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BRC welcomes government’s ‘levelling up’ plan

The British Retail Consortium (BRC) has welcomed the government's "leveling up" agenda, as it believes "more can be done to improve our town and city centres".

Today (2 February 2022) levelling up secretary Michael Gove unveiled the government’s flagship levelling up white paper, which sets out a plan to transform the UK by spreading opportunity and prosperity to all parts of it.

At the heart of this new way of making and implementing policy will be 12 national missions (see in full below) - all to be achieved by 2030.

These missions will be cross-government, cross-society efforts. The first mission, for instance, will see pay, employment, and productivity grow everywhere, and the disparities between the top and worst-performing areas narrow.

Responding to the white paper, Helen Dickinson, CEO of the British Retail Consortium, said: “As the UK’s largest private-sector employer, retail supports communities across the country by contributing to local economies and providing employment opportunities and career progression for people from all walks of life.

“We welcome the leveling up white paper and believe more can be done to improve our town and city centres. Retailers want to see initiatives that will make high streets more attractive places to invest in and more compelling places for people to visit. We will be looking at the paper in more detail and look forward to discussing with ministers how retail can help deliver on the government’s levelling up missions, including pride in place.”

However, Clare Bottle, CEO of the UK Warehousing Association (UKWA), has said that it is "extremely disappointing after all the months of hype" that warehousing is not so much as mentioned in the government’s 12 missions to level up in the UK.

"Warehousing and logistics contribute billions of pounds to the UK economy, accounts for around 7% of the UK’s workforce, and is creating increasingly diverse job opportunities, whilst also becoming more energy-efficient,” she commented. “Last month the British Property Federation’s report ‘Levelling Up – The Logic of Logistics’ confirmed significant growth in the sector as well as unprecedented demand for warehousing space, which is predicted to continue. Further, it found that additional industrial development could unlock significant additional demand and wide socio-economic benefits.

“This illustrates clearly that warehousing is already making an important contribution to the government’s leveling-up agenda, with 70 percent of demand for warehousing property coming from the North and Midlands. Therefore, we urge the government to deploy their twelve new missions appropriately, to support our sector, recognizing that warehousing’s success is a good news story not only for the economy but for society and the environment.”



1. By 2030, pay, employment and productivity will have risen in every area of the UK, with each containing a globally competitive city, with the gap between the top-performing and other areas closing.

2. By 2030, domestic public investment in Research & Development outside the Greater South East will increase by at least 40% and at least one third over the Spending Review period, with that additional government funding seeking to leverage at least twice as much private sector investment over the long term to stimulate innovation and productivity growth.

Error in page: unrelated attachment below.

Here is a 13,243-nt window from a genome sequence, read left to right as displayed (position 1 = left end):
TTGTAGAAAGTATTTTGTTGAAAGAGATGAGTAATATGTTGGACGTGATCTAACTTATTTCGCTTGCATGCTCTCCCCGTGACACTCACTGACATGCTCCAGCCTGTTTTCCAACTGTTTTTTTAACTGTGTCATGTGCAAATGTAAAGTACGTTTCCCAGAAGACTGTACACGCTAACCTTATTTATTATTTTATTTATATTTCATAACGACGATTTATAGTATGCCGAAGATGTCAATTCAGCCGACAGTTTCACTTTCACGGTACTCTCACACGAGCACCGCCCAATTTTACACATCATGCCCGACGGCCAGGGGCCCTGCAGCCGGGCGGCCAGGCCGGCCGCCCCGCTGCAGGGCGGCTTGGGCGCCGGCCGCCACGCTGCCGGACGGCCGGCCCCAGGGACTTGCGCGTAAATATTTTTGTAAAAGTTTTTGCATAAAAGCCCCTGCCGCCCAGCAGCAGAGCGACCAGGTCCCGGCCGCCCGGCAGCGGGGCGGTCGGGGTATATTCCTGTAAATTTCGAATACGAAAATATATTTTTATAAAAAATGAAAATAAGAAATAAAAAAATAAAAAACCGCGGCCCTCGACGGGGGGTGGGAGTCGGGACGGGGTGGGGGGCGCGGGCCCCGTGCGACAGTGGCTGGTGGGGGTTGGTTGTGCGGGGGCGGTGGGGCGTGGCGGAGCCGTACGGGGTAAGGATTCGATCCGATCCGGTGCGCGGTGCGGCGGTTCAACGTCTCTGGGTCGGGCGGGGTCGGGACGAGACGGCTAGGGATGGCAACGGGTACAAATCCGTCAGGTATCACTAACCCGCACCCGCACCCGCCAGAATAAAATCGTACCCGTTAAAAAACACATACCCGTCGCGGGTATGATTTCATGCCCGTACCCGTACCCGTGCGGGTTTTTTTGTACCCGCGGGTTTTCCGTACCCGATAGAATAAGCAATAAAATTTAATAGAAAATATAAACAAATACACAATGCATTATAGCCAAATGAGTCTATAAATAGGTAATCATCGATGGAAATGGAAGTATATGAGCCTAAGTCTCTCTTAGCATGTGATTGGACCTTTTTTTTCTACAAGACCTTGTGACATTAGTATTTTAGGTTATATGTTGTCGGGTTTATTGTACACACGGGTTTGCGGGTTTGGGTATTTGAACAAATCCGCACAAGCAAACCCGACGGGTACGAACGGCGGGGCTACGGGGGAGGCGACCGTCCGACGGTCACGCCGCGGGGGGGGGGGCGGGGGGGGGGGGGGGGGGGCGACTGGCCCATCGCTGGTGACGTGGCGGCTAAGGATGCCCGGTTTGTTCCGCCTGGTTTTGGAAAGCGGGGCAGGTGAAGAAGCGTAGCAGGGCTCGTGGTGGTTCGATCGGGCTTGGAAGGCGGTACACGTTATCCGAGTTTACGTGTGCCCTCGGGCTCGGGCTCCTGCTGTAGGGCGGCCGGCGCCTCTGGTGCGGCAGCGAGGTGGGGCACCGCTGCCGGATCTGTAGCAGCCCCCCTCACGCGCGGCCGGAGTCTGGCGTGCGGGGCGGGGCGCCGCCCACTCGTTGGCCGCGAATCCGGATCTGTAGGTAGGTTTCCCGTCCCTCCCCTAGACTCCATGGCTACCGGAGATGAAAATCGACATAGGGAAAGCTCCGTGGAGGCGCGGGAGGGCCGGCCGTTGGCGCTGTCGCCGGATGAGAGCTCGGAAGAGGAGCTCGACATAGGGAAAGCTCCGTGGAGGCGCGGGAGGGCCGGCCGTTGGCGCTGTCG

3. By 2030, local public transport connectivity across the country will be significantly closer to the standards of London, with improved services, simpler fares, and integrated ticketing.

4. By 2030, the UK will have nationwide gigabit-capable broadband and 4G coverage, with 5G coverage for the majority of the population.

5. By 2030, the number of primary school children achieving the expected standard in reading, writing, and maths will have significantly increased. In England, this will mean 90% of children will achieve the expected standard, and the percentage of children meeting the expected standard in the worst-performing areas will have increased by over a third.

6. By 2030, the number of people successfully completing high-quality skills training will have significantly increased in every area of the UK. In England, this will lead to 200,000 more people successfully completing high-quality skills training annually, driven by 80,000 more people completing courses in the lowest skilled areas.

7. By 2030, the gap in Healthy Life Expectancy (HLE) between local areas where it is highest and lowest will have narrowed, and by 2035 HLE will rise by 5 years.

8. By 2030, well-being will have improved in every area of the UK, with the gap between top-performing and other areas closing.

9. By 2030, pride in place, such as people’s satisfaction with their town center and engagement in local culture and community, will have risen in every area of the UK, with the gap between the top-performing and other areas closing.

10. By 2030, renters will have a secure path to ownership with the number of first-time buyers increasing in all areas; and the government’s ambition is for the number of non-decent rented homes to have fallen by 50%, with the biggest improvements in the lowest-performing areas.

11. By 2030, homicide, serious violence, and neighbourhood crime will have fallen, focused on the worst-affected areas.

12. By 2030, every part of England that wants one will have a devolution deal with powers at or approaching the highest level of devolution and a simplified, long-term funding settlement.


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